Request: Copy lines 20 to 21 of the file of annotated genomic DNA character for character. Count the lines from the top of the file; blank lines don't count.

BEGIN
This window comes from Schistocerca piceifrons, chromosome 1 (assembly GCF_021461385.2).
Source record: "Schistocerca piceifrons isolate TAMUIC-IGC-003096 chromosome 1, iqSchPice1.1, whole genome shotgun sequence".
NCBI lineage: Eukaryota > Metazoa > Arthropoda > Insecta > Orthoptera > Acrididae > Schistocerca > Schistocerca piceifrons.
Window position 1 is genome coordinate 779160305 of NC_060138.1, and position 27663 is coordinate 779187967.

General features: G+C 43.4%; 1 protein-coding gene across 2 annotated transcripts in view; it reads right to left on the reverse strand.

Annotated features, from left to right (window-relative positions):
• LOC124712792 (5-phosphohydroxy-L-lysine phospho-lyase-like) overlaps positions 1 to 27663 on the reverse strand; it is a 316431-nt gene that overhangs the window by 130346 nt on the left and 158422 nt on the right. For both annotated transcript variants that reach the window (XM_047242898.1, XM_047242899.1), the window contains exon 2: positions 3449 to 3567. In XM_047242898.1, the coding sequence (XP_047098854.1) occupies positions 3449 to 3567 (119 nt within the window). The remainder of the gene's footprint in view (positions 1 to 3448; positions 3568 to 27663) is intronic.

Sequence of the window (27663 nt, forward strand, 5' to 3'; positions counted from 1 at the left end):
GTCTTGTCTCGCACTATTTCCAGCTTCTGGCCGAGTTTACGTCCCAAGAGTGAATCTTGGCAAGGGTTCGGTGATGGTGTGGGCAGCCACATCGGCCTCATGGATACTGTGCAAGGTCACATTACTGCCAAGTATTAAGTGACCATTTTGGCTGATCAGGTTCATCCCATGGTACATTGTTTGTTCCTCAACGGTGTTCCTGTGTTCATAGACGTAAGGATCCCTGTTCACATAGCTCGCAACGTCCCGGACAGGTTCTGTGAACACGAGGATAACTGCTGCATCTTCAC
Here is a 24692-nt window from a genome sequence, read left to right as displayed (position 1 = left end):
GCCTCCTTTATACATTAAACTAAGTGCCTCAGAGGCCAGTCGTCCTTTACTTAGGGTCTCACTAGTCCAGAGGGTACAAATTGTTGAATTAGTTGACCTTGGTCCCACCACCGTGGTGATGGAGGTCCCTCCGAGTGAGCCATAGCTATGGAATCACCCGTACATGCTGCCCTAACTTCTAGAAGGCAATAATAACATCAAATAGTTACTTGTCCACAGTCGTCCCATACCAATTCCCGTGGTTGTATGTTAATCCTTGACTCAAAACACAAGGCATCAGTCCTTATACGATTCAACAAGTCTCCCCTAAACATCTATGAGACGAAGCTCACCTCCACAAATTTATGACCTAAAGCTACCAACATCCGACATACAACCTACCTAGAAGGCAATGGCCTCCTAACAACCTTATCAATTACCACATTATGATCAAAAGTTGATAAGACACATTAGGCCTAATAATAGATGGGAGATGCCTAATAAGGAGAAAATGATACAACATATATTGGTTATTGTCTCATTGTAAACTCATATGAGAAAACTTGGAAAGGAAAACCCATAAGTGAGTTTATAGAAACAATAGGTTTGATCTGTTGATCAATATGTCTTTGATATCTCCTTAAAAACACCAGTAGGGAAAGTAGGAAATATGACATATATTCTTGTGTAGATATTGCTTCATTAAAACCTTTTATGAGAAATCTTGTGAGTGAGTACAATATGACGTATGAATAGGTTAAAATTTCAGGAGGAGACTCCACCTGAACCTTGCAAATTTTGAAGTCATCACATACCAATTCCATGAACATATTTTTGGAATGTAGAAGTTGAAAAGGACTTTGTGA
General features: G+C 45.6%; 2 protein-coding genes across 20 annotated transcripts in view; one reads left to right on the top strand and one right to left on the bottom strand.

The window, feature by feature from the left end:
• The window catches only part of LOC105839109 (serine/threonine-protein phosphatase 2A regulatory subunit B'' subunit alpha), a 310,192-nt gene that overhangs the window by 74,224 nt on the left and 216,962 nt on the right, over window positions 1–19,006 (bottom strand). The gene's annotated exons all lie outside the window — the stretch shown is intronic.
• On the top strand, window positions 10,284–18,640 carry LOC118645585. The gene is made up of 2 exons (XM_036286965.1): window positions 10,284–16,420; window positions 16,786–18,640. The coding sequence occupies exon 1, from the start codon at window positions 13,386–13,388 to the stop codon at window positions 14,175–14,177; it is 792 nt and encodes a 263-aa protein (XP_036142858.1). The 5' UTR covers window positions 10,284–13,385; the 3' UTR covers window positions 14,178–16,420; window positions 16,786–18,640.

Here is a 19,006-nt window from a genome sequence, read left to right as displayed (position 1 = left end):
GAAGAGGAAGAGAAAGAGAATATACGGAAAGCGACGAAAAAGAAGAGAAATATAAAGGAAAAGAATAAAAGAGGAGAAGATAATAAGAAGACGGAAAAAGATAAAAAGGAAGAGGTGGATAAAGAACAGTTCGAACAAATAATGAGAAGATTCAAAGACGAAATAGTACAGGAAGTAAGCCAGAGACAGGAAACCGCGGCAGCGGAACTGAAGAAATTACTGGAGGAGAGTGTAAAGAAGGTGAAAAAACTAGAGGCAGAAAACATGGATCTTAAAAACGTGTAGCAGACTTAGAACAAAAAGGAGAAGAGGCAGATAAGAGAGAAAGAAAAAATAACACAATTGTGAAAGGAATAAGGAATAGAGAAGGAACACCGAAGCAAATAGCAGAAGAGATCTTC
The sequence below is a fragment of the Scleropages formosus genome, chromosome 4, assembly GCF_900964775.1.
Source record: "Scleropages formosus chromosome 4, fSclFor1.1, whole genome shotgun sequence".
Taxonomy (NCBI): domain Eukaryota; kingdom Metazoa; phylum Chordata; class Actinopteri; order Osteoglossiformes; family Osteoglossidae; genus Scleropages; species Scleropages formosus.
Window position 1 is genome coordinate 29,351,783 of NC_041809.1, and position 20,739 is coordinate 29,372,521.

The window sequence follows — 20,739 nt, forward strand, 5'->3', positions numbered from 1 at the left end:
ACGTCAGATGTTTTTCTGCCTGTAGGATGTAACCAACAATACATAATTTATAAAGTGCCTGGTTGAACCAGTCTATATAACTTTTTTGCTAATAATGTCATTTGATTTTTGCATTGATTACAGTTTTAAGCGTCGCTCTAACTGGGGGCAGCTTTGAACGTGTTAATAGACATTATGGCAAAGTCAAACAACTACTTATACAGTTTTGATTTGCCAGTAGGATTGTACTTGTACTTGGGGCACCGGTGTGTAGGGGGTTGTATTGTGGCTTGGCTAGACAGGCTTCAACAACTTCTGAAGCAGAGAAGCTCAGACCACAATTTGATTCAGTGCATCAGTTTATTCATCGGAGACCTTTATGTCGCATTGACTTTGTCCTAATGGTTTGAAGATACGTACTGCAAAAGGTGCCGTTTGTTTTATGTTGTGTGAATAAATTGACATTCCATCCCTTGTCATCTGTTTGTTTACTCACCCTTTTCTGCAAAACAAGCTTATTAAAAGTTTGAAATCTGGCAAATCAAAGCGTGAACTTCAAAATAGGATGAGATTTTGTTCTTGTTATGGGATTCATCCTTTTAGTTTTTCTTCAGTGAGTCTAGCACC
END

Taxonomy (NCBI): domain Eukaryota; kingdom Metazoa; phylum Chordata; class Actinopteri; order Osteoglossiformes; family Osteoglossidae; genus Scleropages; species Scleropages formosus.
Window position 1 is genome coordinate 29,351,783 of NC_041809.1, and position 20,739 is coordinate 29,372,521.